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just a typical white person
Wednesday, April 16, 2008
Create Desolation, Call It Peace--(the Proles won't notice)
The Wrong Type of Peace
4/14/2008 10:57:34 PM
D. MORGAN POTTS
Barack Obama would no doubt recognize the protest of the defeated Celtic chief Calgacus to the Romans occupying his homeland: “Atque ubi solitudinum faciunt pacem appellant,” that is, “They create a desolation and call it a peace.” The phrase is a famous critique of the type of peace armies and occupation can bring and has no been invoked in columns and essays to argue against the American invasion of Iraq from day one. If elected as America’s next president, Obama risks creating a different kind of desolation in Iraq, caused not by an excess of American power, but an insufficiency.
Obama is selling himself as the President to settle the peace, not continue the war. Yet some of the senator’s recent comments suggest he has far less of an interest in peace than in popularity. In an Associated Press interview from July 2007, Obama suggested that even the likelihood of genocide was insufficient grounds for retaining an American presence in Iraq. “If that’s the criteria by which we are making decisions on the deployment of U.S. forces, then by that argument you would have 300,000 troops in the Congo right now—where millions have been slaughtered as a consequence of ethnic strife—which we haven’t done.” Obama is implying America should bear as much responsibility for the security of citizens in a country we do not occupy as one we do. That is, none at all.
The irony is that Senator Obama has been a strong advocate of international intervention in Darfur, where a genocide has been raging since 2003. In 2006, Obama made a passionate defense of the use of the term genocide to describe the conflict. “When 300,000 people have been killed, 2 million displaced, I think that that is the kind of disaster that merits world attention and world action.” These are strong words from a man proposing to end the American military presence in Iraq by the end of next year.
By vying for the votes of 60 percent of Americans who believe the United States should make its exit from Iraq as soon as possible, Obama is guilty of the worst sort of pandering. In speech after speech Obama has elevated his opposition to the war into a platform for election. “I opposed this war from the beginning. I opposed the war in 2002. I opposed the war in 2003. I opposed it in 2004 and 2005 and 2006...And I am here to say that we have to begin to end this war now.”
Obama should be reminded that opposing war is very different from ending it. As bad as things in Iraq might now be, anyone can see that a total absence of American troops would have terrible human and strategic consequences: no Iraqi state government, a full-blown ethnic showdown between Sunnis and Shiites, Kurdish independence leading to conflict with Turkey, and the discourse of Islamic extremism would be vindicated. In addition, this ‘Iraq-sized’ no-man’s land reminiscent of Somalia, would be between Israel and Iran. Where the proceeds of the sale of Iraq’s oil—currently at $109 a barrel—would go can only be imagined, but funding regional and international jihad is a plausible guess. All of this composes a universally terrible outcome, particularly for the Iraqi people. The suggestion that withdrawing troops would bring peace is thus a dangerous fiction. Worse still is the suggestion that it would save lives or increase American legitimacy in the region. Withdrawal simply subjects Iraq to America’s imperial disinterest and will allow far more terrible forces of desolation to overtake its people.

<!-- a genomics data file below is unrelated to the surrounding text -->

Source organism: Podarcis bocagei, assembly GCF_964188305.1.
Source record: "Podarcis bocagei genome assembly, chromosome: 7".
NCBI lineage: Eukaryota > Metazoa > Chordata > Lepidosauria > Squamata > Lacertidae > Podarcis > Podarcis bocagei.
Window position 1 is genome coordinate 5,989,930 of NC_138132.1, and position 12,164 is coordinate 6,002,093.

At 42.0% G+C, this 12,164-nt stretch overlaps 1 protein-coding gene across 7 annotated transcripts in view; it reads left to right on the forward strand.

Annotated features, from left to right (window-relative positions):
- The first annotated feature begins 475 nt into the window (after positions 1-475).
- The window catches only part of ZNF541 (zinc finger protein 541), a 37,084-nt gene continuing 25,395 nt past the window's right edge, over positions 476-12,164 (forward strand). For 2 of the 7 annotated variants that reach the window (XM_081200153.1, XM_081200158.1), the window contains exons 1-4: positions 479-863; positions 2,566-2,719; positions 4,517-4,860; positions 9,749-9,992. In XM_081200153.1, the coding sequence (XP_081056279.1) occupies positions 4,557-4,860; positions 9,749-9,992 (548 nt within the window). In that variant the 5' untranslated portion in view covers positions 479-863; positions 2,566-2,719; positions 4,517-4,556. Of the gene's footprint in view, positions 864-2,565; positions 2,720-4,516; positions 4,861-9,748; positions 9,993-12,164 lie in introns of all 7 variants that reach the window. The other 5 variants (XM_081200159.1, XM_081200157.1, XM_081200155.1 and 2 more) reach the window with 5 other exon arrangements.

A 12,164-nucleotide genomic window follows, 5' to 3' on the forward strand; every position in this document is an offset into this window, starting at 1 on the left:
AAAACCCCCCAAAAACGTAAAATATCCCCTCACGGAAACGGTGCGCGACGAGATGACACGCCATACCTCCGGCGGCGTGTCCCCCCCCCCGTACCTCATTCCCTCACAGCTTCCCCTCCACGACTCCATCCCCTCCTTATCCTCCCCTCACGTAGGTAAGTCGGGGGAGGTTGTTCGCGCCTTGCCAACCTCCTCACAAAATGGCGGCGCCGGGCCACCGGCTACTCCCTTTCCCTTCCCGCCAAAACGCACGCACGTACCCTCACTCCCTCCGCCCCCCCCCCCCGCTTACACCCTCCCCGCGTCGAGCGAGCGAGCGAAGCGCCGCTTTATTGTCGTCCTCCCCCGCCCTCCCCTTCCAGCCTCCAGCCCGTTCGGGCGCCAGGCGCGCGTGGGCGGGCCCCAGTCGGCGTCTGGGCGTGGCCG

Such a clever and evidently capable Democratic candidate can do enormously better on foreign policy, but until he proves otherwise, Obama should be identified as an isolationist and a threat to the many gains in security achieved recently in Iraq. As Obama argues, fighting a war “without end” in Iraq will not necessarily make America a safer place, even if it does forestall some very unpalatable outcomes. However, keeping boots on the ground between the Tigris and Euphrates will certainly make a positive difference to the security of Iraqis. Removing the occupying force will render Obama’s bold claim that he will “end this war” sickeningly ironic. The truth is he will begin one, and a national bloodletting far more intimate and ferocious than anything thus seen in Darfur—or Iraq—will be all but inevitable. The salient question is whether Iraqi humanity or American war fatigue should be privileged in the nation’s foreign policy. Obama seems to think it should be the latter.
American citizens should think twice about what will surely befall Iraq if they don’t oppose Senator Obama’s shotgun evacuation. A few more years of occupation won’t kill America, but Iraq would in all likelihood be spared the worst violence of its troubled history. That would indeed be a foreign policy of commendable foresight and a peace worth fighting for.
D. Morgan Potts ’08 is a history concentrator in Eliot House.
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